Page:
There is no such thing as a good drug or a bad drug.
There’s this chemical that is neither good or bad, it just exists...then it’s the relationship the humans have with the substance that is the issue.” – Dr. Drew Pinsky What made this deep conversation so psychedelic however, is that the show’s animation is giving viewers an entirely different structured story.
The animated visual story we see on the screen is somewhat divorced from the topics of the podcast conversation. Dr. Drew Pinsky’s avatar in this episode is a tiny person who is president of the United States trying to fend off a zombie apocalypse. Clancy is virtually transported to this alternate world via his trans-dimensional simulator. Clancy interviews the president about the nature of drug use while the two fight off zombie attacks. We had the chance to interview one of the storyboard artists of The Midnight Gospel, Sean Glaze (@lordspew). Glaze is a veteran cartoonist known for his trippy and wacky illustrations. We discussed The Midnight Gospel, psychedelics, artwork, and the future of the animation industry. Sean Glaze: It’s a weird one. My first ever job in LA was at this place called Fox ADHD and they made cartoons. I made cartoons with them, like Lucas brothers moving company and Stone Quacker, which sounds like it would be a stoner show.
They made ax-cop and they made Major Lazer and it was Fox’s version of adult swim a little bit, but one of the producers I had on that show, is the producer on TMG. It was a combination of him knowing me and Pendleton Ward seeing I did one particularly crazy sort of trippy, one-shot moving background, sort of storyboard sequence that my manager sent over to Pendleton. It seemed like he just wanted to work with some new people.
There were some Adventure Time artists that came on and this was an exciting opportunity for us. We’ve all been a fan of his work for a long time, and I like podcasts and I’m a part of this generation of animators.
There’s a lot of podcasts being animated and put up as shorts on YouTube. It’s an interesting trend and I think that this show does it in an absolutely crazy way. So that’s been interesting for sure. Sean Glaze: I had seen some stand-up stuff he had done. I just knew that he was like a wild, trippy, high-ass dude that liked hallucinating and had crazy stories. I knew that he had a funny voice. I could imagine his voice as a cartoon character for sure. At the time, Trussell was pretty new in the world of animation, so, whereas a lot of people might be nervous to meet him, I feel like he was nervous to interact with us. To figure out how to interact with us in a way that wasn’t stepping on anyone’s toes and vice versa. Figuring out how to do it was a very collaborative show.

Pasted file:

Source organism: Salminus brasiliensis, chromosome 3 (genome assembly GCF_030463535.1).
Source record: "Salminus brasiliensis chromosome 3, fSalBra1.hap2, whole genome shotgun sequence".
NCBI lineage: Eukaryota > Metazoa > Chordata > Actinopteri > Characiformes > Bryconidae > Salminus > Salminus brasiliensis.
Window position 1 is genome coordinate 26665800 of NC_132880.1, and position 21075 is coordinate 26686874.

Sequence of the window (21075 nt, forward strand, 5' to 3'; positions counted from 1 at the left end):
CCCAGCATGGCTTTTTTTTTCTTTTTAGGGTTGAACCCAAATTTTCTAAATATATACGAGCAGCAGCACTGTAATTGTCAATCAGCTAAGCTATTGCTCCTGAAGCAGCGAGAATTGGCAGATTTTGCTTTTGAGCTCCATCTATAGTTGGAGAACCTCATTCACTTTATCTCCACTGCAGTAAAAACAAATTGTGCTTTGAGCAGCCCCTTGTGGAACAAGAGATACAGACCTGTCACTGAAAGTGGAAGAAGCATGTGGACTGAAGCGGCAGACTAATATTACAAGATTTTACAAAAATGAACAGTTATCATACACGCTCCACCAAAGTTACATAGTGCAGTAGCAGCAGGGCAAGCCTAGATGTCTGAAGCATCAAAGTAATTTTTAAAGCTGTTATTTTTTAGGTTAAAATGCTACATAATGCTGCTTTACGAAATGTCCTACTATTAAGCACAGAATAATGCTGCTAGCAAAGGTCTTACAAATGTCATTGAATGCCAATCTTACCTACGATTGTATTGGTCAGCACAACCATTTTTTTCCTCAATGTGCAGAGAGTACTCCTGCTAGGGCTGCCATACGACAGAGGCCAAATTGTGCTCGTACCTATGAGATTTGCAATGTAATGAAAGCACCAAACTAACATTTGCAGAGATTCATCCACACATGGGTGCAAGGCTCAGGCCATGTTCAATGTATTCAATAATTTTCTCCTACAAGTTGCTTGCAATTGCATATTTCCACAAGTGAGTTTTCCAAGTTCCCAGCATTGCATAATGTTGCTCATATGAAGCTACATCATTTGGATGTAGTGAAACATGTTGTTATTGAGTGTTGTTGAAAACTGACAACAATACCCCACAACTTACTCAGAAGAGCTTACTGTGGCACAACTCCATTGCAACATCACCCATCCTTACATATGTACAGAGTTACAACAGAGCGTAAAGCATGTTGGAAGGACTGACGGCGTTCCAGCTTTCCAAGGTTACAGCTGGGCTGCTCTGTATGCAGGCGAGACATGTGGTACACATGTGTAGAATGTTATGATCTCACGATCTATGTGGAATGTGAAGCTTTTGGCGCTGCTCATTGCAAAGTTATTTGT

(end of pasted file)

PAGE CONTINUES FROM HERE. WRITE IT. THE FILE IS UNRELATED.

There was a lot of pitching – pitching jokes and storyline points and a lot of things that you might not normally get on, say a scripted PrimeTime show or something. Sean Glaze: I started boarding episodes one, two, five, and eight. I had a good range from really funny and lighthearted to really somber and serious and emotional. Episode eight makes a lot of people cry and I’ve never worked on anything that makes someone cry. I think that sometimes thinking about mortality and death, especially to somebody who is high and in an open – vulnerable sort of state, sometimes that can be risky business. Sometimes people want to dive that deeps and some people might be worried about things like, “Oh, it’s going to shift me into a negative state or I’ll get paranoid.” I think that there’s something that this podcast or The Midnight Gospel does and it lets you talk about these really serious, mind-altering, crazy things: mortality, life, religion, whatever. Yet it does it in this light, comforting way that’s relaxed and you’re seeing huge things happen and you’re seeing violent things happen. But violent things never seem too bad because everything is like always exploding all the time. Overall, the conversation is really optimistic and I think that the show did that really well. I think that the producers and Duncan did a really good job of making the show overall positive, making it about learning and about thinking and internally reflecting. Even if you’re not high watching it, I think watching it is like a trip. It’s guiding your mind. I’m sure that if you watch it high it’s even more so. Sean Glaze: I’ve always been really proud of being comfortable and open and loose about things. Especially where I let my mind -in the things that I draw – take me, and take the audience. I’ve been very proud of being able to go to places where most sober people wouldn’t. I actually don’t smoke or drink. I’m straight edge. I think it’s beautiful that I’m able to make something that can be enjoyed by so many people that are enjoying recreational drugs. I wasn’t super familiar with the studies, but I’m not surprised by them. I don’t really have a problem with drugs or anything. I’ve seen them work wonders for the happiness of people and the peace of mind of people and the functioning day today. Art has always sort of been my drug. I mean, it’s been my thing, pushing myself to make my mind think in different ways. It’s hard to explain. But I try and I’m glad that so many people like it. When I was in high school, people used to come up to me and ask me for weed all the time because I’m a metal guy and I have a beard and long hair, it looks like it’s smoking. But I personally don’t partake in anything. Sean Glaze: Duncan is so funny.